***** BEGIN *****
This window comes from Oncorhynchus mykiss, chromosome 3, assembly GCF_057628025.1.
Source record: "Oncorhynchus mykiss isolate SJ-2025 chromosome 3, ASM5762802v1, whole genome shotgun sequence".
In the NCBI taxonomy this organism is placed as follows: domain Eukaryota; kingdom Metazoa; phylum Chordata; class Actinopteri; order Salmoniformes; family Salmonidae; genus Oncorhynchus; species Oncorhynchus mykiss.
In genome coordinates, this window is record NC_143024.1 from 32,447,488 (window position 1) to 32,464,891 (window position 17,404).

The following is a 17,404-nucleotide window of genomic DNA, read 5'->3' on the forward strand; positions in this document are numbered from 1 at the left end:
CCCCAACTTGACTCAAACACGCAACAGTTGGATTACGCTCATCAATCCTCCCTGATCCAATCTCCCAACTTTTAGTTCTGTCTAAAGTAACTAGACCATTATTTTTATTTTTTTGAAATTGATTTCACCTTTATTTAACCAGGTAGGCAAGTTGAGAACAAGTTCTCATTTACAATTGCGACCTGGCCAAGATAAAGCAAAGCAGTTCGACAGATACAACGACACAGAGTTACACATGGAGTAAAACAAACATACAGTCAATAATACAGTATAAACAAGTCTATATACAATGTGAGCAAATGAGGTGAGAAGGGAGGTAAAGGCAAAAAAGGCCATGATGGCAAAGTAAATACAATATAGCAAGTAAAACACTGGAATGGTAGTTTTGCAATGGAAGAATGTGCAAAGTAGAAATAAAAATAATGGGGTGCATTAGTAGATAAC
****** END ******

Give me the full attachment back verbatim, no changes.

This window comes from Oncorhynchus mykiss, chromosome 3, assembly GCF_057628025.1.
Source record: "Oncorhynchus mykiss isolate SJ-2025 chromosome 3, ASM5762802v1, whole genome shotgun sequence".
In the NCBI taxonomy this organism is placed as follows: domain Eukaryota; kingdom Metazoa; phylum Chordata; class Actinopteri; order Salmoniformes; family Salmonidae; genus Oncorhynchus; species Oncorhynchus mykiss.
In genome coordinates, this window is record NC_143024.1 from 32,447,488 (window position 1) to 32,464,891 (window position 17,404).

The following is a 17,404-nucleotide window of genomic DNA, read 5'->3' on the forward strand; positions in this document are numbered from 1 at the left end:
CCCCAACTTGACTCAAACACGCAACAGTTGGATTACGCTCATCAATCCTCCCTGATCCAATCTCCCAACTTTTAGTTCTGTCTAAAGTAACTAGACCATTATTTTTATTTTTTTGAAATTGATTTCACCTTTATTTAACCAGGTAGGCAAGTTGAGAACAAGTTCTCATTTACAATTGCGACCTGGCCAAGATAAAGCAAAGCAGTTCGACAGATACAACGACACAGAGTTACACATGGAGTAAAACAAACATACAGTCAATAATACAGTATAAACAAGTCTATATACAATGTGAGCAAATGAGGTGAGAAGGGAGGTAAAGGCAAAAAAGGCCATGATGGCAAAGTAAATACAATATAGCAAGTAAAACACTGGAATGGTAGTTTTGCAATGGAAGAATGTGCAAAGTAGAAATAAAAATAATGGGGTGCATTAGTAGATAAC